Friday, November 25, 2011

Amide group

The amide group is originated when a carboxyl group reacts with an amine group. It is characterized by the presence of a carbon bounded to an oxygen through a double bond and to a nitrogen via a single bond.
Indeed, though this is the most common representation, the amide group displays an electronic delocalization involving the oxygen, carbon and nitrogen atoms. That is, the bound between carbon and oxygen is partially double, and the same is valid for the bound between the carbon and the nitrogen. This causes the amide group to present a rigid conformation, where these three atoms define a plane.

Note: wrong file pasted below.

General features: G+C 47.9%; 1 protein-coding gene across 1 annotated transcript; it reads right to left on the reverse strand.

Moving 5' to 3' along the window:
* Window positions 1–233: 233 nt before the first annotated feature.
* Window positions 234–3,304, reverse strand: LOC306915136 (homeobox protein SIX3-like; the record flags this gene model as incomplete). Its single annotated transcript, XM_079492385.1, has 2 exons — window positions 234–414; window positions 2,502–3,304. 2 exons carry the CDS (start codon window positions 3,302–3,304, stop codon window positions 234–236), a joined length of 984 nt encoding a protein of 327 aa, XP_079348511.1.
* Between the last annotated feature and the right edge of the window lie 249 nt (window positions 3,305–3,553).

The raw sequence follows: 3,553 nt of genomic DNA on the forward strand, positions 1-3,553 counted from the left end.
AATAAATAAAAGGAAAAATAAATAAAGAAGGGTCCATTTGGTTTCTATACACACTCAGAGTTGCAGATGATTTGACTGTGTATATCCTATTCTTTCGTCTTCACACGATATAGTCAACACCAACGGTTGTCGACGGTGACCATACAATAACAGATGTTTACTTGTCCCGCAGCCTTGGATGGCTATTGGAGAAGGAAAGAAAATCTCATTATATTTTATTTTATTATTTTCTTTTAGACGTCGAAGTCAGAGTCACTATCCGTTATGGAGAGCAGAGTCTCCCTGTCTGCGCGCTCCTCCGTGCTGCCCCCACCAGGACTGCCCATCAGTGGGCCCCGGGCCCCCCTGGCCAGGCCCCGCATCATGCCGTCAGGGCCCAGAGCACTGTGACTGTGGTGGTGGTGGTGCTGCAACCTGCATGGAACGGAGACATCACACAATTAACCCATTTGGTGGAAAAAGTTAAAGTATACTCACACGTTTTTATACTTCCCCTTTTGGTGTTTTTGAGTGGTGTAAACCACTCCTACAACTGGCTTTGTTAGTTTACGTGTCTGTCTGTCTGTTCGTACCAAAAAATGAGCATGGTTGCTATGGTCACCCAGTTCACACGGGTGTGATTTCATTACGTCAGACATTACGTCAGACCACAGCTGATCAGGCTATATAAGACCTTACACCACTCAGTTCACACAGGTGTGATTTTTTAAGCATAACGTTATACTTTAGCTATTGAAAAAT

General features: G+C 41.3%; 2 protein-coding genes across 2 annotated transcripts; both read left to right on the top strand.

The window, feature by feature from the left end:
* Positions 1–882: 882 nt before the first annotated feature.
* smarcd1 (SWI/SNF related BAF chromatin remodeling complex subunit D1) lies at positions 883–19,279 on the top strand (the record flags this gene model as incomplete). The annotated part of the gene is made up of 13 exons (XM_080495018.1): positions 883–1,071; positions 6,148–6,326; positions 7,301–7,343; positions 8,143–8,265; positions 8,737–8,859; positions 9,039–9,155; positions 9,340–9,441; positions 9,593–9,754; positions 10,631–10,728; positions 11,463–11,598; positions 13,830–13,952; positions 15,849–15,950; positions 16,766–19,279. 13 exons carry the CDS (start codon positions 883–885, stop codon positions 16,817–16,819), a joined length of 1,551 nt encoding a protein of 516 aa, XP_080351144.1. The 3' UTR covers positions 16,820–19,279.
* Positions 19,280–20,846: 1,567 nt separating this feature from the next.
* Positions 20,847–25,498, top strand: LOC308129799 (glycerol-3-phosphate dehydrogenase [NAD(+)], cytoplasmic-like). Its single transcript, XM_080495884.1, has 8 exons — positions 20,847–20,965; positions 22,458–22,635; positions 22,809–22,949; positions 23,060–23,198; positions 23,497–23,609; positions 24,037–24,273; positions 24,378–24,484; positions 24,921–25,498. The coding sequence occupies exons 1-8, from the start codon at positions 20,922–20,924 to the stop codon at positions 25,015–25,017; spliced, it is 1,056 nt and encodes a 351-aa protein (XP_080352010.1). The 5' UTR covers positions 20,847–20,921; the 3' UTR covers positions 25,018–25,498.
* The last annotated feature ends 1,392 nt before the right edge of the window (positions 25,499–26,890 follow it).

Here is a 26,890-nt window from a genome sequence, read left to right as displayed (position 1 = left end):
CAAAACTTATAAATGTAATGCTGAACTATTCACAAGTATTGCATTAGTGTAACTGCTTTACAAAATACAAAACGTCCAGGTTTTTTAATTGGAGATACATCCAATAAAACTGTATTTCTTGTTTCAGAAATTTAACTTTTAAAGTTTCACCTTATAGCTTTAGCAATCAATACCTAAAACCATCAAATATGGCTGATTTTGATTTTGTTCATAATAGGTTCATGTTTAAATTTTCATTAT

The amide group can be located at the end of a molecule, in which case the nitrogen is connected to two hydrogens, or may be in an internal position, causing the nitrogen to be connected to a hydrogen and a second carbon, or two different carbons.
Despite having a nitrogen atom, the amide group does not have a significant alkaline behavior.
In biochemistry the amide group appears in a prominent position because it is the functional group that exists in the peptide bonds.
The amide groups can be identified by infrared spectroscopy (it shows a VCO band at about 1650 cm-1).

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